Obama takes on gun-violence issue

Obama takes on gun-violence issue

Much as some people wish otherwise, efforts to reduce violence with stepped-up gun-control laws have largely failed.

President Barack Obama was scheduled today to propose a series of dramatic changes in federal gun-control laws that are aimed at reducing firearms-related violence.

Calling his proposals "sensible, common-sense steps," Obama wants new restrictions on the sale of semi-automatic weapons, stepped up background checks of individuals who wish to buy firearms and limits on the size of gun magazines.

Whether Congress will go along is in some doubt. After all, a president proposes and Congress disposes.

But Obama has taken his case to the right venue — the national government's law-making body.

Of greater concern is the president's plan to issue a series of executive orders — 19, according to news reports — aimed at limiting gun imports, mandating that federal agencies share mental-health information and directing studies to be made on gun-violence issues. People will just have to wait until they all are announced before reaching any conclusions.

But if past is prologue, one can expect Obama to stretch the limits of his power to issue executive orders. He has a bad habit of simply ordering changes in law that ought to be decided by Congress. His abuse of the recess-appointment process is just one example of him ignoring the constitutional limits on executive power.

Of greatest importance, however, is not what the president proposes or how he proposes to do it.

The real problem is that history has shown that laws aimed at restricting the right of law-abiding citizens to possess guns have failed to reduce gun violence.

Unfortunately, the cliche that when guns are outlawed only outlaws will have guns has proved to be largely true.

Criminals ignore gun laws. If they did not, Chicago, which has some of the strictest gun laws in the country, would not be the murder capital of the United States.

It's perfectly understandable that citizens and public officials feel compelled to take action in the aftermath of the school shooting in Connecticut. But passing gun laws for their own sake is about as effective as the so-called security checks imposed on visitors to the Assembly Hall. They may make some people feel better, but it's a false sense of security.

Nevertheless, President Obama's legislative package deserves a thorough review. He may have some proposals that might contribute to reducing the problem. If he does, Obama will have succeeded where others before him have tried mightily and failed.

Sections (2):Editorials, Opinion
Categories (2):Editorials, Opinions

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Sid Saltfork wrote on January 16, 2013 at 3:01 pm

The News Gazette has declared it's position on reasonable gun legislation.  I have to admit that I did not expect the opinion written by the News Gazette on this issue.  Whether it was written due to the known anti-Obama attitude of the paper; or in support of nothing being done regarding gun violence is unknown.  The motivation of the opinion's writer should be clarified.  The writer even seems opposed to security checks in a large arena during sporting events, and other events where thousands are confined with restricted access for exit..  Amazing......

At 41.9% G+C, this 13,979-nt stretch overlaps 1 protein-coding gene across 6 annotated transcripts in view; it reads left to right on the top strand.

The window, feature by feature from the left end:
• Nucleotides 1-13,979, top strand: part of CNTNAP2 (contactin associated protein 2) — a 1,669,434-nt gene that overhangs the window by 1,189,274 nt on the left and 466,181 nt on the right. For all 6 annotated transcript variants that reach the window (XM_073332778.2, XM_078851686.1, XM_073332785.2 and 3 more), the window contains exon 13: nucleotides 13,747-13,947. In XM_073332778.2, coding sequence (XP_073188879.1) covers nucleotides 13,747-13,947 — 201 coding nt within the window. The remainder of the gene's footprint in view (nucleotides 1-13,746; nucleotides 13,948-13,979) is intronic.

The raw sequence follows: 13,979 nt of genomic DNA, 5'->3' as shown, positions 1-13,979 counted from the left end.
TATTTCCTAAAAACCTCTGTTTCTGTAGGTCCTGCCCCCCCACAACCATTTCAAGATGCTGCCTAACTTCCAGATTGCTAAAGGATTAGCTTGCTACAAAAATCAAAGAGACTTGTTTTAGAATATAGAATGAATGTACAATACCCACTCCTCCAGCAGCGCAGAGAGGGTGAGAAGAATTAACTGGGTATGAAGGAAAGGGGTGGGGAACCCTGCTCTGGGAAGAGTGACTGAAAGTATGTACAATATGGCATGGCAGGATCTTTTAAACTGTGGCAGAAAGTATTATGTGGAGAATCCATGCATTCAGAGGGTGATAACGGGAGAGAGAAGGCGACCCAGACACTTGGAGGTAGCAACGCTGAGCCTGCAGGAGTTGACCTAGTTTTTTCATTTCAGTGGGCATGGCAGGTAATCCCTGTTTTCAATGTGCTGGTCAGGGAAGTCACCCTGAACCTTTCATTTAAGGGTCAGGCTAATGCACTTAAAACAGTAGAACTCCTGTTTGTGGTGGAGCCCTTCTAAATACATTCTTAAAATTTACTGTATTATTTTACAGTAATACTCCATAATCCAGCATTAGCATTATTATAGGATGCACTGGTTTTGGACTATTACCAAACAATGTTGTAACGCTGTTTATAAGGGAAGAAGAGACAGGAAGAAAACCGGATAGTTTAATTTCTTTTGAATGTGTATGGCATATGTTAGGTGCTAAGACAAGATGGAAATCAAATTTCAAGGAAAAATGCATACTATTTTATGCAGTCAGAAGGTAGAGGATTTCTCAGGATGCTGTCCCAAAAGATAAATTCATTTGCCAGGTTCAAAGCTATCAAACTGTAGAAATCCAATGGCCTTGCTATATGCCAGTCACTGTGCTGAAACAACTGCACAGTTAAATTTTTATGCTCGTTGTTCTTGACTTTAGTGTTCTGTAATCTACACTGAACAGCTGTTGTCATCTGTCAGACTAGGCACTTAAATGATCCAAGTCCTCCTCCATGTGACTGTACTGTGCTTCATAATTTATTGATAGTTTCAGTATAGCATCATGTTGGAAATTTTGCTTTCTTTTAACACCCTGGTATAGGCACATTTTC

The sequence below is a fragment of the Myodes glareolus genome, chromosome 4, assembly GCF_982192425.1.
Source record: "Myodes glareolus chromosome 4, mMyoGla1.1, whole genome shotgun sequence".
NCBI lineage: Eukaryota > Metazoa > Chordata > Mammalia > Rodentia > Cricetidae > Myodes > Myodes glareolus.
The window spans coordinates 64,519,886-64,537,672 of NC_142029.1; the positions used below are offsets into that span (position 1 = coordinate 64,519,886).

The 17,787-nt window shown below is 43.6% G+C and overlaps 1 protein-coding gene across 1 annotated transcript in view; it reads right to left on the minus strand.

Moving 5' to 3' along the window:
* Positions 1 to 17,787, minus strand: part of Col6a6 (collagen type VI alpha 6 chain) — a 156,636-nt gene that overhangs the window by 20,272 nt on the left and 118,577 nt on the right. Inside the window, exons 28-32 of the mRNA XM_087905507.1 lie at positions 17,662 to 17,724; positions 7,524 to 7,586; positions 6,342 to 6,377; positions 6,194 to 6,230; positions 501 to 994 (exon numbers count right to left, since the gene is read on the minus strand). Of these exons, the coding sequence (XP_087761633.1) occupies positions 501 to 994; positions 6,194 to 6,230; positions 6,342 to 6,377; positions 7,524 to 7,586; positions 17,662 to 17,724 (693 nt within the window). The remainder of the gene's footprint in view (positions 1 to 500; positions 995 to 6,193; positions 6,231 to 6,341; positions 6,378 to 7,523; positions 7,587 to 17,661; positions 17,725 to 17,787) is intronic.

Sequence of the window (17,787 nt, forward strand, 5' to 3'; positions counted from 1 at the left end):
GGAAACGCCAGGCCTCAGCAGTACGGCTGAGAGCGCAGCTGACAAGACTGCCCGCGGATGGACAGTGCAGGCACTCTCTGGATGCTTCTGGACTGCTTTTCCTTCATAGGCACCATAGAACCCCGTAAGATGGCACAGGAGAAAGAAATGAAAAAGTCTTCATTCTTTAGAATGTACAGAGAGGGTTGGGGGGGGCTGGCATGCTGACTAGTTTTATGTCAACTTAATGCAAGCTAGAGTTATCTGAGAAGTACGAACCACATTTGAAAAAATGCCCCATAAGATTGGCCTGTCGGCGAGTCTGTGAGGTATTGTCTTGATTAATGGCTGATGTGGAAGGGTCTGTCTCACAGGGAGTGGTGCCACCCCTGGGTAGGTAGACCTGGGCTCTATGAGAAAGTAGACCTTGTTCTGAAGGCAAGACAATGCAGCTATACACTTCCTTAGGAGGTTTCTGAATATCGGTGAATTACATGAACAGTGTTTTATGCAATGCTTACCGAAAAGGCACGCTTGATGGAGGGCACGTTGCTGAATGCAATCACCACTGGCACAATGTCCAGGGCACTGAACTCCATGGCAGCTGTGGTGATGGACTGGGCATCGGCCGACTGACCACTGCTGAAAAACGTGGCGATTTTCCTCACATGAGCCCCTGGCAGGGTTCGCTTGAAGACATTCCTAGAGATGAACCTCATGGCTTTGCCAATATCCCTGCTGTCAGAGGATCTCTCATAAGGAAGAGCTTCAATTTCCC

Perhaps, the writer would clarify the reasoning for the opinion.

syzlack wrote on January 17, 2013 at 12:01 pm

Sid, for someone who pays as much attention to the NG as you do, it's a little surprising you were taken aback by the petulant and purile editorial.  You should have remembered his tantrums about smoking bans and the nanny state seat belt laws.  Also remember that he's packing.

Sid Saltfork wrote on January 17, 2013 at 4:01 pm

Your right; but I dislike the preaching from the pulpit when it is pure propaganda.  Times have changed except in the local news rooms.  It is an old boys, propaganda monoply.  What is galling is the tax break the state provides for "ink, and paper".

SaintClarence27 wrote on January 18, 2013 at 11:01 am

It is propaganda, but to be fair, it IS an editorial. It's a little problematic that it's wrong, though. Past efforts at gun control, in the United States and elsewhere, have worked - sometimes. The other problem is just assuming that the executive orders will infringe upon congressional power. It turns out they didn't. So overall, the biggest problem with this editorial is that it's just wrong.

Citizen1 wrote on January 17, 2013 at 6:01 am

Taking the rights of law abiding citizens without even thinking about taking the rights of under age criminals (routine sealing of legal records of the under age) and publishing the records of the mentally ill, elderly, anyone with dimished judgement (Hippa rights requiring sealing medical records) will fail.  It must fail under the Constitution.  It lacks common sense.  It will divide the country.  It fails to address the problem of why back gound checks fail.  It will fail to reduce gun violence.